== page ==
Orange County gang member sentenced in connection with Mexican Mafia racketeering case – Orange County Register

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An Orange County gang member, who got caught up in a federal Mexican Mafia racketeering case after police arrested him on his way to assault another man on Christmas Day 2017 on the orders of a gang chieftain, was sentenced Monday to four years in federal prison.

Alex Gonzalez, 33, also was ordered to spend three years of supervised release after his release from lockup after reaching a plea deal in which he admitted to having a .9mm handgun loaded with hollow point bullets during a police traffic stop in 2017.

Gonzalez was on his way to carry out an assault ordered by Johnny Martinez, who at the time was a leader of a local street gang and who since has become the purported leader of the Orange County faction of the Mexican Mafia, according to court filings.

From a prison cell, Martinez is accused of reaching out to Omar Mejia, his alleged “shot caller,” to order an assault on a man who Martinez believed was “using drugs with, and making advances toward,” Martinez’s girlfriend, prosecutors wrote in court filings.

Investigators “intercepted” a call between Martinez and Mejia in which Martinez told Mejia to get “Hitman” — which prosecutors identified as Gonzalez’s street name — to attack the man he allegedly believed had been spending time with Martinez’s girlfriend, according to the prosecution filings.

Officers spotted Gonzalez riding in a car that was headed toward the would-be victim’s home, prosecutors wrote. During a car stop, Gonzalez resisted police and “a struggle ensued,” in which a firearm fell out of his waistband, prosecutors wrote.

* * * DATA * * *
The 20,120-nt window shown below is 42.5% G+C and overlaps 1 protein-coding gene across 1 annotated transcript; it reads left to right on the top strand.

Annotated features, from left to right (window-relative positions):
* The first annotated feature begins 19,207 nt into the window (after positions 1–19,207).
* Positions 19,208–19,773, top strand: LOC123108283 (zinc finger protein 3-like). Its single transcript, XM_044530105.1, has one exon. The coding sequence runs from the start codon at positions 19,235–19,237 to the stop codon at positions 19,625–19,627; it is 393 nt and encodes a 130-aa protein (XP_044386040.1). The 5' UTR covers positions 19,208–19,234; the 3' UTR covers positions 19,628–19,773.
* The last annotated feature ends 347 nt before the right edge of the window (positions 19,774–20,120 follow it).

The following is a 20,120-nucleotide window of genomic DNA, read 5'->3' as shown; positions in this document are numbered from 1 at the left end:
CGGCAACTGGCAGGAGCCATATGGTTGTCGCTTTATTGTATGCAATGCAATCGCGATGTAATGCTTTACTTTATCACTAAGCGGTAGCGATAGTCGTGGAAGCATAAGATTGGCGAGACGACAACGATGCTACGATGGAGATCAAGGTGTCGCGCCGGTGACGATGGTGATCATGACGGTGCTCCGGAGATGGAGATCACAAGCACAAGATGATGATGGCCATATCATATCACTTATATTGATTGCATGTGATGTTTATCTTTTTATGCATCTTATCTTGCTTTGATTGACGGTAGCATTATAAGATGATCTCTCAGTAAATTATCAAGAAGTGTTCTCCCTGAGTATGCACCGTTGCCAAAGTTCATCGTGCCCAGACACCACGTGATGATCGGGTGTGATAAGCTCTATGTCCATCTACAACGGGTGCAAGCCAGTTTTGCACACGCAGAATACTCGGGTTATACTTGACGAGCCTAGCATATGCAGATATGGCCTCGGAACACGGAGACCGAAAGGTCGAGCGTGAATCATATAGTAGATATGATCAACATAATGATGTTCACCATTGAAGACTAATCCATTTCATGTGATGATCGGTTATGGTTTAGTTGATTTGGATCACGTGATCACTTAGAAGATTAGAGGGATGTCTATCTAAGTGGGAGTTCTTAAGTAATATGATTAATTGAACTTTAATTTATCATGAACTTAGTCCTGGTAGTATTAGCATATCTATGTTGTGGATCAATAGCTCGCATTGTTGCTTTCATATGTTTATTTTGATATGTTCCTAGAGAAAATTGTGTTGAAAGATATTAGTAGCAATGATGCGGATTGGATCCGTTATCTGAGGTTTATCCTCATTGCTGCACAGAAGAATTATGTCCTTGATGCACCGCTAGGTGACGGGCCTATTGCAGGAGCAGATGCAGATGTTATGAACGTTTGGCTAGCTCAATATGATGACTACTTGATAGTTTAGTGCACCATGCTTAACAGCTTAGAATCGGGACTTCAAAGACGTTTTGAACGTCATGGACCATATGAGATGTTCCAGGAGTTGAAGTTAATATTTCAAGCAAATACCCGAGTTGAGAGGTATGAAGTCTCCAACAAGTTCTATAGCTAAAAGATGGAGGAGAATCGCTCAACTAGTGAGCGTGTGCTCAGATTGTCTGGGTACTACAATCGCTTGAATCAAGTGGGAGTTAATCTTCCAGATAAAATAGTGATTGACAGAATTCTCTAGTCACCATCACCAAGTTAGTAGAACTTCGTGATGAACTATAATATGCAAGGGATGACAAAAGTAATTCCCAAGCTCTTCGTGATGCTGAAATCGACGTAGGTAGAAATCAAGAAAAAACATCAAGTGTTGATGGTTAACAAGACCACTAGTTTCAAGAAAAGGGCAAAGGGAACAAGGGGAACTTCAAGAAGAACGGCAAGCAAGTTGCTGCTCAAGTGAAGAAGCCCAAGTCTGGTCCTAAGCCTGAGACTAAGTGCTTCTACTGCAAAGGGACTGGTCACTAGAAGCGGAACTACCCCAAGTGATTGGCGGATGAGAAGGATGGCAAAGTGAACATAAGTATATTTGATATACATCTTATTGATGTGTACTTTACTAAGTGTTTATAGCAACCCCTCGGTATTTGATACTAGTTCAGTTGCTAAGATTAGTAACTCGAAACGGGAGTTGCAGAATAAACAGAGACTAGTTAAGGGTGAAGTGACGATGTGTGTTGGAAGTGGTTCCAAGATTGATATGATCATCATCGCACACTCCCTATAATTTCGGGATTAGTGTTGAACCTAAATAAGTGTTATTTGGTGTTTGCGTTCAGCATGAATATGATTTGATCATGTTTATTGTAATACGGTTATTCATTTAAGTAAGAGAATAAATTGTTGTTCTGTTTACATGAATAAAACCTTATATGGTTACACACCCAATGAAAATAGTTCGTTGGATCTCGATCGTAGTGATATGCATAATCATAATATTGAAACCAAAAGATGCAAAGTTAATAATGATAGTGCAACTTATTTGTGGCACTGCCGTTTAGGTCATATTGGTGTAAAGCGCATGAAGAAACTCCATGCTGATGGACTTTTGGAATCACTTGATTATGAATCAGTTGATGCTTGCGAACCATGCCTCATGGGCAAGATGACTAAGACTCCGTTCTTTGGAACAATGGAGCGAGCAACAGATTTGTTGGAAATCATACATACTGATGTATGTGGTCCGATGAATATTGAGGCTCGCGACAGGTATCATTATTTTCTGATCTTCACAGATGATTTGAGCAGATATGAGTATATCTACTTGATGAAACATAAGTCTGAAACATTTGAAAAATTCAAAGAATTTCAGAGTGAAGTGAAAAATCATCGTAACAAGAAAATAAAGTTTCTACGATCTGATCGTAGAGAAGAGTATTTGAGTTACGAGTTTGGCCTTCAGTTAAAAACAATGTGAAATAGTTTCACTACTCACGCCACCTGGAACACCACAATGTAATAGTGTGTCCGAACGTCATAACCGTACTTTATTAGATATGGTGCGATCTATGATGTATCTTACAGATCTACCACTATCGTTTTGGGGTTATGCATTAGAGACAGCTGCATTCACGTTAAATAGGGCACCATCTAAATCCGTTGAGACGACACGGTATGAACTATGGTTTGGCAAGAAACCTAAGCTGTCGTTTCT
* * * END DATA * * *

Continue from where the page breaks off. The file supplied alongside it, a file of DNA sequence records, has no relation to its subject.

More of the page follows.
In 2022, Martinez, alleged high-level Mexican Mafia associates, including Mejia, and alleged lower level gang members with suspected ties to the Mexican Mafia, including Gonzalez, were named in a federal indictment alleging that those connected to the powerful, prison-based Mexican Mafia had carried out murders, attempted murders and a variety of drug and gun-related crimes.

Comprised of senior members of Latino street gangs, the Mexican Mafia exerts widespread control over gang activity across Southern California. Those who deal drugs in gang-controlled territories or traffic narcotics in and out of lockup are “taxed” by Mexican Mafia leaders. And those who ignore or refuse to follow the Mexican Mafia’s rules or orders are often targeted for assaults or even death.

In a sentencing memo, prosecutors wrote that Gonzalez previously ransacked the home of a man who had allowed his girlfriend to stay at his home. They also described Gonzalez, in 201 5, hitting a girlfriend in the face while she was holding the couple’s 1-month-old baby.

“Defendant’s history and conduct show a quick and ready willingness to act violently and a persistent disrespect for the law,” prosecutors wrote.

Gonzalez’s defense attorney wrote in his own sentencing memo that between being pulled over in 2017 and charged in 2022 Gonzalez had turned his life around. Gonzalez overcame the drug addiction he had struggled with since the age of 13, his attorney wrote, had left behind the gang life and had become a plumber.

The defense attorney argued that Gonzalez had grown up poor in a gang-infested, drug-ridden neighborhood. His mother abandoned Gonzalez when he was 2 years old, the defense attorney wrote, and his father left when he was 4. Gonzalez later took on the same “Hitman” street moniker that his father had used when the father was a member of the same gang, the defense attorney added.

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